If you like sci-fi and futuristic movies then you should be more then aware of director Alex Proyas. Over the years Alex has provided cinema goers with some wonderful films including Dark City, The Crow, and I, Robot. Knowing is his latest movie and it stars Nicolas Cage. So what's it about then...
When professor John Koestler (Nicolas Cage) stumbles on a set of coded numbers, written in 1959 and buried in a time capsule at his son’s school, he makes a startling discovery. The cryptic message predicts every major disaster of the past 50 years and holds chilling predictions about future catastrophes - the last of which hints at destruction on a global scale.
Directed by Alex Proyas this is a pretty decent sci-fi action movie with some good tension and solid action sequences. Indeed there really are some absolute standout moments in this movie the biggest being the stunning, shocking and awesome plane crash which you may have seen in the trailers. It really is horrific, but so brilliantly put together - even with some 'CG-ish' effects at times.
Having said that there are moments of utter stupidity... When you see the numbers 9/11/01 what comes to mind? Ohh how about that little incident in America called September 11. Why is it that such as brilliant scientist such as John needs to look that date up - hell, even I, an Australian, knows not only what happened on that date but even how many people lost their lives that day. The movies finale is also somewhat stereotypical of the genre and while I enjoyed it, some friends watching the movie found it fairly groan-worthy. I guess your ultimate opinion of this movie will be determined by how you view the final moments.
Ultimately this sci-fi/drama/horror doesn't provide anything terribly new, but it is a well directed, superb looking and sounding movie which pushes all the right buttons when required. The ending will leave you questioning some of your own beliefs on a couple of topics (to tell you what would offer some spoilers), and is certain to offer some interesting discussion with friends regarding those very issues. Knowing is well worth a look for fans of either the genre and/or Nicolas Cage.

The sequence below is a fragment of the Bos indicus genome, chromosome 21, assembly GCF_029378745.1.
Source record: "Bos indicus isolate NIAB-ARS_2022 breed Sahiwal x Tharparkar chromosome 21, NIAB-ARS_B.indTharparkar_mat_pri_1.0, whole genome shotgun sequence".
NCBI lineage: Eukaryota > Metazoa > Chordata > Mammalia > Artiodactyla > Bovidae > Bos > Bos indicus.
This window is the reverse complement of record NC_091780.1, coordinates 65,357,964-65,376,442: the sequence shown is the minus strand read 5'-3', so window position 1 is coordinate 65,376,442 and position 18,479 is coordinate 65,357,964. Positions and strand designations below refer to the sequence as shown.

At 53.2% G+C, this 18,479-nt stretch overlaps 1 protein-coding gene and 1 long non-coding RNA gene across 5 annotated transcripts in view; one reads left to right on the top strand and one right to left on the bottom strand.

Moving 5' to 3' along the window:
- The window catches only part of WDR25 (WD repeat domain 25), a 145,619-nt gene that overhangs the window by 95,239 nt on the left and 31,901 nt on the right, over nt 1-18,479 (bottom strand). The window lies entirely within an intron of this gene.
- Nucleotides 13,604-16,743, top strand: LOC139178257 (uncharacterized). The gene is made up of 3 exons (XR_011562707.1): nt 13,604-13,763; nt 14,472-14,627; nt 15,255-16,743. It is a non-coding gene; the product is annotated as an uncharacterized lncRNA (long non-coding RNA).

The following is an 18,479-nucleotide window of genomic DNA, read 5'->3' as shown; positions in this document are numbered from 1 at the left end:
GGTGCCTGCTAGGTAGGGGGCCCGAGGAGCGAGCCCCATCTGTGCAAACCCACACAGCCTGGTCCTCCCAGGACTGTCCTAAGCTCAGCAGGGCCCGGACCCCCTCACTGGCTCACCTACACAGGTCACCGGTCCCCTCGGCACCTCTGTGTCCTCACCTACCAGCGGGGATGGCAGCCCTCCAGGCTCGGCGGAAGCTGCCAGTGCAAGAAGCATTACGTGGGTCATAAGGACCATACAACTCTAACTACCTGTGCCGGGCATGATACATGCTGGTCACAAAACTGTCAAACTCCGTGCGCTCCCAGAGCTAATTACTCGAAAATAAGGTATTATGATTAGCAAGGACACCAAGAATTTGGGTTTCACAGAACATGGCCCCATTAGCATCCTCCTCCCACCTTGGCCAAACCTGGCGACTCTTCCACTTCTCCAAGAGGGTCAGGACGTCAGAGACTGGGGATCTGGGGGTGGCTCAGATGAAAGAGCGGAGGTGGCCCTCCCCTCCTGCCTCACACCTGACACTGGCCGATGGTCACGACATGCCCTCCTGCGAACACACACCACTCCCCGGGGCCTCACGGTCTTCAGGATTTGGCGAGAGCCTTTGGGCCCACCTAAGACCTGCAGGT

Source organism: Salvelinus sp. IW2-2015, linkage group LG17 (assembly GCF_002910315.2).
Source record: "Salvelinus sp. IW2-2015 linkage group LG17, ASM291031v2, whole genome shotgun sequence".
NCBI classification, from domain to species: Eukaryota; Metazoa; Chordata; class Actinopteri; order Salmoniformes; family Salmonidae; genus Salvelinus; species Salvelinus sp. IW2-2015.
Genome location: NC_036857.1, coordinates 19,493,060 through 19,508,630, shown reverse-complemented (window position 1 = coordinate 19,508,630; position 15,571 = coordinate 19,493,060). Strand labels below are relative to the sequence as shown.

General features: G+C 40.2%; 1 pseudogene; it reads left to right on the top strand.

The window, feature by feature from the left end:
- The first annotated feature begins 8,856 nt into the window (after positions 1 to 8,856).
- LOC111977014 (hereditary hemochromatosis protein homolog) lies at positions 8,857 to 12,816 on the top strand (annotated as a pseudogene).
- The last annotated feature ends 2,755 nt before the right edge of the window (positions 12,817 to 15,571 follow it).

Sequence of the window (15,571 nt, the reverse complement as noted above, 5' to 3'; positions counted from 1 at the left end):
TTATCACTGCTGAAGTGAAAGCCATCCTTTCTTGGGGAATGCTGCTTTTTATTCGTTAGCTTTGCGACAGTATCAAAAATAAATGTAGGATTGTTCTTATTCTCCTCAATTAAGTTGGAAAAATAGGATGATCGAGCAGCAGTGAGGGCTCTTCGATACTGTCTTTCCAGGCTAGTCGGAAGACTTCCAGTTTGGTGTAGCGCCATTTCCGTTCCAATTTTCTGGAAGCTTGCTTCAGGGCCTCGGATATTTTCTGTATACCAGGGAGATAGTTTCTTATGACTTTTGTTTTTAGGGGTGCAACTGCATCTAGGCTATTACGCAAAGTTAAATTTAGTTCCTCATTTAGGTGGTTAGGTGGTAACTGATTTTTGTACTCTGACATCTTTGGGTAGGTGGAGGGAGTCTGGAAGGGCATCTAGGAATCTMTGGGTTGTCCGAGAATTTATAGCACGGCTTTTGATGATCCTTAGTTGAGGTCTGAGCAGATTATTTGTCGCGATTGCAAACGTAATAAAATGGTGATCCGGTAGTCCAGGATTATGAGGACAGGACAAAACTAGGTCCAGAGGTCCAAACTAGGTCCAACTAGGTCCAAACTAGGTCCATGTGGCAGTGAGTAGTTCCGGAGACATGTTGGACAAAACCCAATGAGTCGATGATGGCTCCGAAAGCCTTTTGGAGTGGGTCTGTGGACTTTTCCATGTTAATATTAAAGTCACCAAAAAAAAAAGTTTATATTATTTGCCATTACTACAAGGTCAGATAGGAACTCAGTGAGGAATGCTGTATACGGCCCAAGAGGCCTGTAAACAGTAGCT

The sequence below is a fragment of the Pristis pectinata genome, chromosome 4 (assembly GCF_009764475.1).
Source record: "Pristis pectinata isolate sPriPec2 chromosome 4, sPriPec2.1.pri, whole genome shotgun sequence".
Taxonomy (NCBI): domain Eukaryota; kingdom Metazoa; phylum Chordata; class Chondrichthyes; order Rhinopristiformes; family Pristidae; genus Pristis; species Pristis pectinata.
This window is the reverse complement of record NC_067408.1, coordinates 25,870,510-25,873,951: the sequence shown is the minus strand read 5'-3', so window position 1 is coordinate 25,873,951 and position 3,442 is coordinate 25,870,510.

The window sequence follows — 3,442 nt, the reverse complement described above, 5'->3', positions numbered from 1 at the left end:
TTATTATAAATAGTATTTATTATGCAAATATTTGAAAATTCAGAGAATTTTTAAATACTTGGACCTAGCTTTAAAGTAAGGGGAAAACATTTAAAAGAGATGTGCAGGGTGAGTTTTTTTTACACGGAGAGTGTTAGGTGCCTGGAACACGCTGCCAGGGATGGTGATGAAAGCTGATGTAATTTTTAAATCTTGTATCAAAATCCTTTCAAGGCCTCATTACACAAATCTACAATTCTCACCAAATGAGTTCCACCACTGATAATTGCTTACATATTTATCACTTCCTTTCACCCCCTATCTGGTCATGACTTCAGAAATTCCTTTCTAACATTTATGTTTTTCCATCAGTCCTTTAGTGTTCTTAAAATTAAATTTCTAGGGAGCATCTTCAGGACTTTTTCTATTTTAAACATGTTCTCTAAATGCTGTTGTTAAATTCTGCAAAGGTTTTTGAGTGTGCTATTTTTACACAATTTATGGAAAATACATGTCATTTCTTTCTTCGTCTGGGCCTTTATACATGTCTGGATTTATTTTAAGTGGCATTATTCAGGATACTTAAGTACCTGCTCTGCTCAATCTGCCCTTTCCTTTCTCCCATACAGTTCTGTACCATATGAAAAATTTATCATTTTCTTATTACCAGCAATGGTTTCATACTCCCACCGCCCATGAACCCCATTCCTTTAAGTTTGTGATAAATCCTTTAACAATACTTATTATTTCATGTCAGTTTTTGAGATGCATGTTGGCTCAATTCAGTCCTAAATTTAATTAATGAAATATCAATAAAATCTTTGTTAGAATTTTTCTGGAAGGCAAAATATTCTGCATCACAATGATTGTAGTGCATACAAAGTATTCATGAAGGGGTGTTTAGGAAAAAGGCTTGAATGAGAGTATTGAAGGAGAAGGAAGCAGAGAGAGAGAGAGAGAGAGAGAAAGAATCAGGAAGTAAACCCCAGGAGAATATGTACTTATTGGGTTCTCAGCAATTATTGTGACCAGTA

If there is one aspect of this Blu-Ray release that can't be faulted it's the video transfer. Knowing is presented in the films original aspect ratio of 2.35:1 and has been encoded with the AVC MPEG-4 codec. We assume this movie has been taken directly from a digital source as there isn't a single mark or blemish on the film. We do know that the film was recorded on the RED One Digital Camera (as a side note this is the same camera Michael Jackson was using to record his rehearsals for the "This is It" tour at the Staples Center before passing away - so we may see some great final Michael Jackson footage one day).
The first thing that makes you go 'wow' in this movie is the remarkably sharp satellite image during the opening credits. I don't know if they it is CG, or real satellite imagery, but it's impressive nonetheless and is the first indication of how great this transfer looks. Beyond that we have several other jaw-dropping moments including the plane crash, visions of the apocalypse, and the jaw-dropping ending this transfer is remarkably sharp.
As a movie this is a remarkably aggressive track with some room-shaking use of the sub-woofer, and plenty of use of the surround sound channels in particular with the haunting voices heard in the heads of some of the movies characters. The plane crash is so emmersing you will really believe you are there while the deep voices of a certain character which John approaches (you'll know it when you see it) will send your sub-woofer into overdrive. This is, without a doubt, a reference quality audio track on Blu-Ray the likes of which we've rarely heard to date.
There is only one subtitle track on this disc - English SDH. We sampled this for a period of time and it contained good timing and accuracy to the dialogue on-screen.
Sadly, despite being a showcase title on Blu-Ray, and with a worldwide gross of $US155 million the extras on this disc are disappointingly lacking. One audio commentary and a couple of video features are all you'll get here.
Audio Commentary with Director Alex Proyas: Australian director Alex Proyas has had several hit films over his career and this audio commentary provides a passionate and insightful look into making this movie.
Knowing All: The Making of Knowing (12:30/HD): Way too brief, but containing plenty of interviews with the filmmakers and stars. It's obviously a promotional piece, but worth a look to get some minor insight into the making of the movie with a focus on the spectacular plane crash and what it was like filming in Melbourne, Australia.
Visions of the Apocalypse (17:10/HD): This featurette looks at mankind’s fascination with the end of the world, and then covers creating the apocalypse images used throughout the picture. This is quite a detailed, and impressive look at the work that went into this aspect of the film.
Review By: Dave Warner